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    I made a pressing board with plywood, heavy plastic bag(to keep moisture out of wood), batting and canvas. To protect the canvas, I made a muslin pillow case type protector and when it gets dirty, I just throw it in the washer and it keeps my board clean.

  10. #35
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    What putting the fabric into a plastic bag is: It distributes the moisture evenly throughout the fabric. When I was young, my mother used a sprinkler top in a soda bottle to sprinkle the clothes the night before she was going to iron. When you picked up a piece of clothing, it was evenly dampened and ironed very smoothly.

  11. #36
    Senior Member captlynhall's Avatar
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    If it is burning, sounds like your iron is too hot. I use sizing instead of starch, but haven't noticed a problem.
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  12. #37
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    Quote Originally Posted by MommaDorian View Post
    How do I prevent starch from burning onto my ironing board? My ironing board covers have to replaced all the time. I'm afraid the burned colored areas will come off on my current ironing project.
    i had the same problem. now i lay a piece of heavy muslin over the board when i use starch. i serge the edges first. i have 3 or 4 of these and just throw them in the wash with my towels that way i always have a fresh one on hand. i couldn't sew without lots of starch. connie

  13. #38
    Super Member burchquilts's Avatar
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    When I'm done ironing for the day, I take a rag & some 409 or amonia & water & wipe my ironing board down really well. I don't have trouble with starch burning & I use heavy starch when I iron (tho I use sizing on my quilting pieces).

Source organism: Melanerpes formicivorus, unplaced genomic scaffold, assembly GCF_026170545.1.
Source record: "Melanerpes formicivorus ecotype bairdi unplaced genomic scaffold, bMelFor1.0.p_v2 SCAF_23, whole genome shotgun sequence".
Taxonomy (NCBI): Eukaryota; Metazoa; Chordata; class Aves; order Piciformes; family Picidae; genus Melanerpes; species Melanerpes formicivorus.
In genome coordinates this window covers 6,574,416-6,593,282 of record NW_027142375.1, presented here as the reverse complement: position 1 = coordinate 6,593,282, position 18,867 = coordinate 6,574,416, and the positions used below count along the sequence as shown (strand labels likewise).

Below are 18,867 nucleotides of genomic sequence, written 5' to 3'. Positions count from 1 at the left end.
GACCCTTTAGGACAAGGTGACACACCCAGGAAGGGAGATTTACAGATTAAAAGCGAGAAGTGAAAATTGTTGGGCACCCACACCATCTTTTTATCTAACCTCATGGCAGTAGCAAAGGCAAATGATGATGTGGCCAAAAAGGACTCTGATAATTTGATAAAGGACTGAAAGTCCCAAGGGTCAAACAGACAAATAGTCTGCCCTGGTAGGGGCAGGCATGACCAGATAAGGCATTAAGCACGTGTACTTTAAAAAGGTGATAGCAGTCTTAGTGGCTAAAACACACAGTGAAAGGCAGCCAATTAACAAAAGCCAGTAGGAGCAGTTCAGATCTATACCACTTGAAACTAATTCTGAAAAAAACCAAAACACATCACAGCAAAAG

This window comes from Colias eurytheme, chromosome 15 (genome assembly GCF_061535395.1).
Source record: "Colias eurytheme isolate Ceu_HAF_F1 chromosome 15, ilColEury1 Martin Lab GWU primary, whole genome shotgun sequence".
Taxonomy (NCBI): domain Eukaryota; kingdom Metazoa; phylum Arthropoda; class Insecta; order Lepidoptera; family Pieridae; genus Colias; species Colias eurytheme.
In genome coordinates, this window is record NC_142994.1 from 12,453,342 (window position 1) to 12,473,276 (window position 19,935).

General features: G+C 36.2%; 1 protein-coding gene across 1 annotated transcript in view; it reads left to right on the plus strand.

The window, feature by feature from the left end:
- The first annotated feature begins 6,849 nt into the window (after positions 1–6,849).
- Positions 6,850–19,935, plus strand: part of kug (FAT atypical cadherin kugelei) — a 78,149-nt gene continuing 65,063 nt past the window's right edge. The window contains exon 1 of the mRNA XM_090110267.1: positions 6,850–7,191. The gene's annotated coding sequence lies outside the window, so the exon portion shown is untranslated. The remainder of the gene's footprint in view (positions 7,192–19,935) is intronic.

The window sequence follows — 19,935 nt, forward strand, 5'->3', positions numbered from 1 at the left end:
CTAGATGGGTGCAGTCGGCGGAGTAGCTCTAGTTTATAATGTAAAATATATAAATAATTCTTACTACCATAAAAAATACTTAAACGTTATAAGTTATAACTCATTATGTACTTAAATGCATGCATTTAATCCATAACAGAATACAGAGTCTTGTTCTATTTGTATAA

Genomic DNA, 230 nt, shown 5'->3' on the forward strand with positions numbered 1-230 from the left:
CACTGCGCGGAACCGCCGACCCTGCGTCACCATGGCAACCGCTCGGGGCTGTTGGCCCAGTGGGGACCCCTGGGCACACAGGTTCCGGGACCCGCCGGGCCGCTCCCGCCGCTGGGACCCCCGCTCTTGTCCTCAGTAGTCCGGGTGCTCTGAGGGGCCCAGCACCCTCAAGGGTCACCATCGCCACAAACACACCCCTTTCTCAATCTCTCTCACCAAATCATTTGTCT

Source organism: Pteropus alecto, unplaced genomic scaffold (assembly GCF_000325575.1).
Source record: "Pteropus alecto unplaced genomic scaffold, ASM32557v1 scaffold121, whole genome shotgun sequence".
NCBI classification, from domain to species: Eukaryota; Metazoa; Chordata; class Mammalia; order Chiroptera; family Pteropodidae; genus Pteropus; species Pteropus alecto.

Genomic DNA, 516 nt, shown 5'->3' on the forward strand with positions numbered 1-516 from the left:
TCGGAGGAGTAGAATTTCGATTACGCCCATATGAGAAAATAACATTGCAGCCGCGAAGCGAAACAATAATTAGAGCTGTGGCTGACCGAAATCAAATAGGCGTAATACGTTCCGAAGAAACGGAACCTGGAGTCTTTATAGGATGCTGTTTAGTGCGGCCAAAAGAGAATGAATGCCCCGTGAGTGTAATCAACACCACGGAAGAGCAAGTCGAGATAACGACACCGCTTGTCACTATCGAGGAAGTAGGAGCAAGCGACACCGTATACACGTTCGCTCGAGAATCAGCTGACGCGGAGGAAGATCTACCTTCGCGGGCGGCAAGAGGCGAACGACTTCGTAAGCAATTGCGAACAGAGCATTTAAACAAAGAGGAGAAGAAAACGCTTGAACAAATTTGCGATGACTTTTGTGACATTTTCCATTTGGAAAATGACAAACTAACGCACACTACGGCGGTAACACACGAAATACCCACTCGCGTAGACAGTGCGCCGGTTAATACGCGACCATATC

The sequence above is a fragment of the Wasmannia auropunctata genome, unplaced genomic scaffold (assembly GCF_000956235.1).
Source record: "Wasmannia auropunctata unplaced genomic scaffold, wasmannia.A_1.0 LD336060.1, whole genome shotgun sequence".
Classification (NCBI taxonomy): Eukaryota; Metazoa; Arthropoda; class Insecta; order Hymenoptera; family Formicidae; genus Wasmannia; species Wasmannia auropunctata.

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  14. #39
    Super Member JENNR8R's Avatar
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    If I want to spray large pieces of fabric, I use the tile kitchen floor. For smaller cut pieces, I have a small table next to my ironing board that I cover with an old pillowcase. I spray the small fabric pieces on the pillowcase. I never spray anything on my ironing board cover. The kitchen floor and the old pillowcase are much easier to wash.

  15. #40
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    I do the same with a piece of muslin. When it gets nasty I wash it then eventually throw it out. Much cheaper than a new cover.
    Quote Originally Posted by bearisgray View Post
    I bought some heavier weight white cotton broadcloth and put that on top of the ironing board cover when I used sizing/starch. (I cut it so it had about a four inch overhang all around and serged the edges

    It got nasty, but it was easy to whisk off and put in the wash.

    It was also good for protecting the ironing board cover when I had a cat that thought that was the best seat in the house!

  16. #41
    Senior Member pstrwife's Avatar
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    Quote Originally Posted by lyndaloo View Post
    This may sound crazy, but I put an old terry cloth bath towel on my board when I use starch. My ironing board is very old but very sturdy and is larger than the covers they make now that are cheaper. I have to buy them through Amazon and they are not cheap. They used to make them where you could hand wash them and put them out to dry. (the pad and cloth are together) But now if you do that, they shrink to much to use again. So, I use the towel and remove it when I'm through with the starching part and want to iron the pieces I've cut from the starched fabric.
    this is what I do too.

  17. #42
    Super Member MommaDorian's Avatar
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    What is sizing?
    Dorian